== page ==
Former Marlins Top Prospect Provides Clippers Pop and Indians Depth
Matt Travis | On 15, Apr 2013
The Columbus Clippers have started the season well, opening with a 6-5 record. The key so far to the Clippers success has been driving in runs to have very high scoring games. The driving force for the offense has been Jeremy Hermida, who leads the Clippers in home runs, runs batted in, walks and batting average.
So far this season, it seems that Hermida has rebounded from an injury plagued 2012 season to refind his 2011 form. In 11 games this season for the Clippers, his batting average is .297 with an OBP of .409. Hermida however is not just a contact hitter, as he already as driven in 10 RBI’s, placing him third in the International League, and a slugging percentage at .568, which is currently in the top 20 in the International League.
Hermida was the 11th pick in the 2002 First Year Player Draft by the Florida Marlins, straight out of high school in Marietta, Georgia. He played right field in high school the majority of the time but has also played left and center field, an ability he carried with him after he was drafted.
He played his first three seasons in the Marlins minor league system until he was called up from the Double-A Carolina Mudcats on Aug. 31, 2005. In his first major league at bat, against the St. Louis Cardinals, Hermida became only the second player in major league history to hit a grand slam in his first at bat.
From 2005 through 2009 he played for the Marlins, being a player who spent a lot of time going back and forth between Triple-A and the majors. His biggest problem stemmed from below par fielding. In 2007 he was first among all Major Leagues right fielders with nine errors and a fielding percentage of only .966.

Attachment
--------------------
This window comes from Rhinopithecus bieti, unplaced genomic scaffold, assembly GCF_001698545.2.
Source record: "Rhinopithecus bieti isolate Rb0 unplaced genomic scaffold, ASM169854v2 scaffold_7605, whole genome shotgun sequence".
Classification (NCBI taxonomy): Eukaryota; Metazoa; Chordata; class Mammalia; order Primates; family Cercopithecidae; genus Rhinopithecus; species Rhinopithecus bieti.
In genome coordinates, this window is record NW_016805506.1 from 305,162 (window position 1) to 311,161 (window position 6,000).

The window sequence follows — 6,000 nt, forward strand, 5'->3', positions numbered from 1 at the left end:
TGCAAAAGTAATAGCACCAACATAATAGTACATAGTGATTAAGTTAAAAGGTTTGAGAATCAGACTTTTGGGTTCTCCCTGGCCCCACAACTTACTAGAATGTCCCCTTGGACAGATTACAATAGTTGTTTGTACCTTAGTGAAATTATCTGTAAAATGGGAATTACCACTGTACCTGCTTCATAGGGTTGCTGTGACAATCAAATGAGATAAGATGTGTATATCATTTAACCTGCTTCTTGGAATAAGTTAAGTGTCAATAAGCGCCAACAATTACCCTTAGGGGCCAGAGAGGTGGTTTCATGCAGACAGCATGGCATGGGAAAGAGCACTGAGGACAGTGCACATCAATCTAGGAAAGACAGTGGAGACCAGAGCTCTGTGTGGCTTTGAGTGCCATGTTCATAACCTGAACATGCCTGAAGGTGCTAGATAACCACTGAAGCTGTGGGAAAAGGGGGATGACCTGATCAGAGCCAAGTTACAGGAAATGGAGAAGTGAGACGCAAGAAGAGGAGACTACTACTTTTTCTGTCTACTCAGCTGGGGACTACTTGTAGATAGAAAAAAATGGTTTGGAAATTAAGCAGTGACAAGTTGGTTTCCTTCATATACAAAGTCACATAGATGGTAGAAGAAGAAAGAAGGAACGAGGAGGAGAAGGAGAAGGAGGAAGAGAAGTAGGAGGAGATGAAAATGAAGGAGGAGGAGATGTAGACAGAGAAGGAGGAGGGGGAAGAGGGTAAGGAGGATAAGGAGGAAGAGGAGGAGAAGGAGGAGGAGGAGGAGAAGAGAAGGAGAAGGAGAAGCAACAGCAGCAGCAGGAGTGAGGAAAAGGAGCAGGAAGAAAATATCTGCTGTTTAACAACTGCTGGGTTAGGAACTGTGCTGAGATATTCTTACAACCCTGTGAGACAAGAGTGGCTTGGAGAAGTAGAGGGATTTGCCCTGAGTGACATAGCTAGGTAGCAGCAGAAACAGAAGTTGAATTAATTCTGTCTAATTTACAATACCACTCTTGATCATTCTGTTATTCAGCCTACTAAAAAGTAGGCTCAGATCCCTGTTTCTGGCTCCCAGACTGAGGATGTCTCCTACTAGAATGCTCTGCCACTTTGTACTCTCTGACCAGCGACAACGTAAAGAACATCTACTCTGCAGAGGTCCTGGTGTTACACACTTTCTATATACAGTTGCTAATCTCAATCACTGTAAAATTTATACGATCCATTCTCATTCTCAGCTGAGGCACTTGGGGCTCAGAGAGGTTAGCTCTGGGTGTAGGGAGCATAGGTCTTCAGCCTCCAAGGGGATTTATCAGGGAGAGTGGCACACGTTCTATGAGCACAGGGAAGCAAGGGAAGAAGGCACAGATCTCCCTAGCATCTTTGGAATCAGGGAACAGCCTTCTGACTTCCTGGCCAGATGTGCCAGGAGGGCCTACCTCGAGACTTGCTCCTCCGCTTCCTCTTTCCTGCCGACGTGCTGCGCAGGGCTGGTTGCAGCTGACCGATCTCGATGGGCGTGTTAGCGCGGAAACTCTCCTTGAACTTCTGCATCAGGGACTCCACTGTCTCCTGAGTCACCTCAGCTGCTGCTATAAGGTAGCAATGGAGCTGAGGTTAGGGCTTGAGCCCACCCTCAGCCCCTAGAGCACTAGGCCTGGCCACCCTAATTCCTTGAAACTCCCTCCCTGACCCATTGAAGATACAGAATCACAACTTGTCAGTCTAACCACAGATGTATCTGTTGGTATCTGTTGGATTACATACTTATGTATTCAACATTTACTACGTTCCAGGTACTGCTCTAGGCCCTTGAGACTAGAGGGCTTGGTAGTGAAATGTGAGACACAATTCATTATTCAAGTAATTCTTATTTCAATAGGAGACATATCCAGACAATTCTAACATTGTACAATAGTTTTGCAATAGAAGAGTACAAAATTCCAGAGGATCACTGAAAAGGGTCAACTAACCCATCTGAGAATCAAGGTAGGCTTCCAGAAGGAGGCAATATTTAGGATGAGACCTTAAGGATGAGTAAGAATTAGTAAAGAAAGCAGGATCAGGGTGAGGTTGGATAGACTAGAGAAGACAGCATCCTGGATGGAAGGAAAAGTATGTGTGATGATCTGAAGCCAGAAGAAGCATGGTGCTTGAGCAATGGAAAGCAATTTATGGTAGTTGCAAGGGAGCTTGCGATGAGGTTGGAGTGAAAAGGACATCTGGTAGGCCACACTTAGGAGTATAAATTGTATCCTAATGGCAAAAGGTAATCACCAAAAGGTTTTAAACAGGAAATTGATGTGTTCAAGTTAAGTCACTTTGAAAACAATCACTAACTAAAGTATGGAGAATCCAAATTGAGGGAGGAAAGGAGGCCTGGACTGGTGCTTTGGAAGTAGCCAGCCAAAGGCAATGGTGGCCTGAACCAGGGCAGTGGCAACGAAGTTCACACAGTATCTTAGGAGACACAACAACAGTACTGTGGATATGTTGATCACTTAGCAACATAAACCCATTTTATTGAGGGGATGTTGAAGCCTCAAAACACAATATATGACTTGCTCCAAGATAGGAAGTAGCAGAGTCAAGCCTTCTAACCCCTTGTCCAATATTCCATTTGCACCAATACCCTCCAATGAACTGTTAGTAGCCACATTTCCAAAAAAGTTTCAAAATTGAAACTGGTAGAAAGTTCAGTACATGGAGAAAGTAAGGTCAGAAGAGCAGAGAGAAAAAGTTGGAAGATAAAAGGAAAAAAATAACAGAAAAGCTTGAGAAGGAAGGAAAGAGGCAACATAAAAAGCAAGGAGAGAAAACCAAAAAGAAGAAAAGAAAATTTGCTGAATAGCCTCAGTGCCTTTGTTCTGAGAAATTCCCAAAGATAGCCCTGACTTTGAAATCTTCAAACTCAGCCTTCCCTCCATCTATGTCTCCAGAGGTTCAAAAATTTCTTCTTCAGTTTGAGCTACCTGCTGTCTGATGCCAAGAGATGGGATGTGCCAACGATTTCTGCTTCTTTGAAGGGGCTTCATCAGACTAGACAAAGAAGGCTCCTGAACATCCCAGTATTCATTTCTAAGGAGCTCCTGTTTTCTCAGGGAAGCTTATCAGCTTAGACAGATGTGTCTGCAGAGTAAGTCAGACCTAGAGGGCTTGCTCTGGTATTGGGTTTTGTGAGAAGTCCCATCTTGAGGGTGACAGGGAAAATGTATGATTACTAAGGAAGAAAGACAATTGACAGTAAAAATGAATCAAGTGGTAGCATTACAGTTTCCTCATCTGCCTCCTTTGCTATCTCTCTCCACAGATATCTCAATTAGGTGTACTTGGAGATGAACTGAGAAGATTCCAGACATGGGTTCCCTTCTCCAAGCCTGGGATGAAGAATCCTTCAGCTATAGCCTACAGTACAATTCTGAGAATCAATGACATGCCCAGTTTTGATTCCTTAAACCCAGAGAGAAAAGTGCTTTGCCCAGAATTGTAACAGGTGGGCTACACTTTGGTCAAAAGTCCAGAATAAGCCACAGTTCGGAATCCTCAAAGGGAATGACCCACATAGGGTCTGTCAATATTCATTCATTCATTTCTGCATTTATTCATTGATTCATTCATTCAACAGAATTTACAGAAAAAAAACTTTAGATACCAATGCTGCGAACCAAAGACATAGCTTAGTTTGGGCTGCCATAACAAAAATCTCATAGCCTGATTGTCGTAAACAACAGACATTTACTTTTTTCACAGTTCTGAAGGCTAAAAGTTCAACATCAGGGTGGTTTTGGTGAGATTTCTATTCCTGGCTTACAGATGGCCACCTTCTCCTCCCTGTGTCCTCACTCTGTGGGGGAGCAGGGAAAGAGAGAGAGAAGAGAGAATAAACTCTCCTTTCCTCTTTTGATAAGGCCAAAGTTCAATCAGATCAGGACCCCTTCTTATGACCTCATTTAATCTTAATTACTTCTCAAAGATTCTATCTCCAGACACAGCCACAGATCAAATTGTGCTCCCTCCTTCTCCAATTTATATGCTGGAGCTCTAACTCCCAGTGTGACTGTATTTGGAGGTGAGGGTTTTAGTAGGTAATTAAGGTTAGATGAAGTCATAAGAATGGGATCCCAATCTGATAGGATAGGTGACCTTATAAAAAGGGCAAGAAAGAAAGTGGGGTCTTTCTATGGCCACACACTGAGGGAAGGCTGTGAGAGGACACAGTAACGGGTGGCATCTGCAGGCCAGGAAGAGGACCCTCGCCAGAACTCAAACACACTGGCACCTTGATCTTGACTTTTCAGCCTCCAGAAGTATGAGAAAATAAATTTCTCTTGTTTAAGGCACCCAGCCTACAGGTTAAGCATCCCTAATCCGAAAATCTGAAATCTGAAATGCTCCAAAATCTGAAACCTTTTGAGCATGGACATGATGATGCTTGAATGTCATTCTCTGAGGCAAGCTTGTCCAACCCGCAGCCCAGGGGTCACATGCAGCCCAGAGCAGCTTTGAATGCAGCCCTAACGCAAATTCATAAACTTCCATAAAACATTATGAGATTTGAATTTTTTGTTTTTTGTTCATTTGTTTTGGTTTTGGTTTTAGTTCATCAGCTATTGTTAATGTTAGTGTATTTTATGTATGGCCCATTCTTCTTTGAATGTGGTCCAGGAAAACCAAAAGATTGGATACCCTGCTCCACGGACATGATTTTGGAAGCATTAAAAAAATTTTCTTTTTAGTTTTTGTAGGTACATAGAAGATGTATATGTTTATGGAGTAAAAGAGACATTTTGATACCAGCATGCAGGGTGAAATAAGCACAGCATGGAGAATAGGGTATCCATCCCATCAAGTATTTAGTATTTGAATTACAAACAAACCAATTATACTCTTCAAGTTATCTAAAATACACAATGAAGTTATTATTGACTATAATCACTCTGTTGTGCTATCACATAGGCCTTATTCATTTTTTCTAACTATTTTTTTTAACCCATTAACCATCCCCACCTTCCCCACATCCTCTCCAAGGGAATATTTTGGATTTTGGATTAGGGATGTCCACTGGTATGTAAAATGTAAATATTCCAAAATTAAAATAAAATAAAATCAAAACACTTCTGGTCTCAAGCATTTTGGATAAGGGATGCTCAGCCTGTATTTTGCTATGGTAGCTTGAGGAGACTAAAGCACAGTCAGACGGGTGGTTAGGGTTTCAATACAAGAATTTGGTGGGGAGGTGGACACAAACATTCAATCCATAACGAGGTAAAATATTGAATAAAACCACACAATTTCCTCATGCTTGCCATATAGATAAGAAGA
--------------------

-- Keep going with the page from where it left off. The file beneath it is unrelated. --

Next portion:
After 2009 Hermida was traded to the Red Sox where he played for one season. He played in 52 games for the Red Sox that season, struggling to get any sort of rhythm that season hitting only .203. On September 3, he signed a contract with the Oakland Athletics, where he played the final 21 games that season.
After the 2010 season, however, things started to look up for Hermida, as he signed a minor league contract with the Cincinnati Reds. The 2011 season was one of his best ever, as he hit .319 in the Triple-A. Along with his high batting average he also had 22 home runs and 54 RBI’s.
One of his strongest features is his great eye at the plate drawing 46 walks in the minor leagues that season. Hermida was named an International League midseason All-Star. Despite this success, the Reds’ outfield was full of solid players and he was unable to find a spot for a long period of time on the major league roster. Despite his All-Star season, Hermida was placed on waivers and on August 31, 2011 the San Diego Padres claimed him.
After the 2011 seasons he signed a new contract with the Padres for the 2012 season. Early in the season, Hermida suffered a strained abductor muscle and was put on the disabled list for two months. He played with the Triple-A affiliates for the Padres for one month until he was released on Aug. 28 as a free agent.
After the 2012 season he signed with the Cleveland Indians to a minor league contract with an invite to spring training. While his batting average was lower than he wanted, batting .188, he used his great eye to draw fives walks in his 11 games played.
Hermida’s game however is not without flaws, as the biggest issues that need to be observed are his fielding and lack of speed. His defense has improved, the last three seasons combined he has a total six errors, including one already this season.
His speed is also a big asset that is missing from his game, as he has a total of four stolen bases in eight seasons. His work this season on the base path and in the outfield should be the biggest area of improvement if Hermida wants to make it up to Cleveland.
Hermida is going to give the Clippers a strong bat, one that can easily hit for contact but definitely has some pop to it. His ability to drive in runs is a key factor to his game and one that is going to have to continue in order to be called up.
The issue however arises out of the large number of outfielders the Indians are carrying on their roster at the moment. It will take an unfortunate injury or a slump of some sort for Hermida to break through to the major league level again.
Despite the number of solid players ahead of him, if he can continue to hit the ball with an average over .300 and produce in the middle of the Clippers’ order, Hermida will be in line for a promotion when a that slump or injury occurs.
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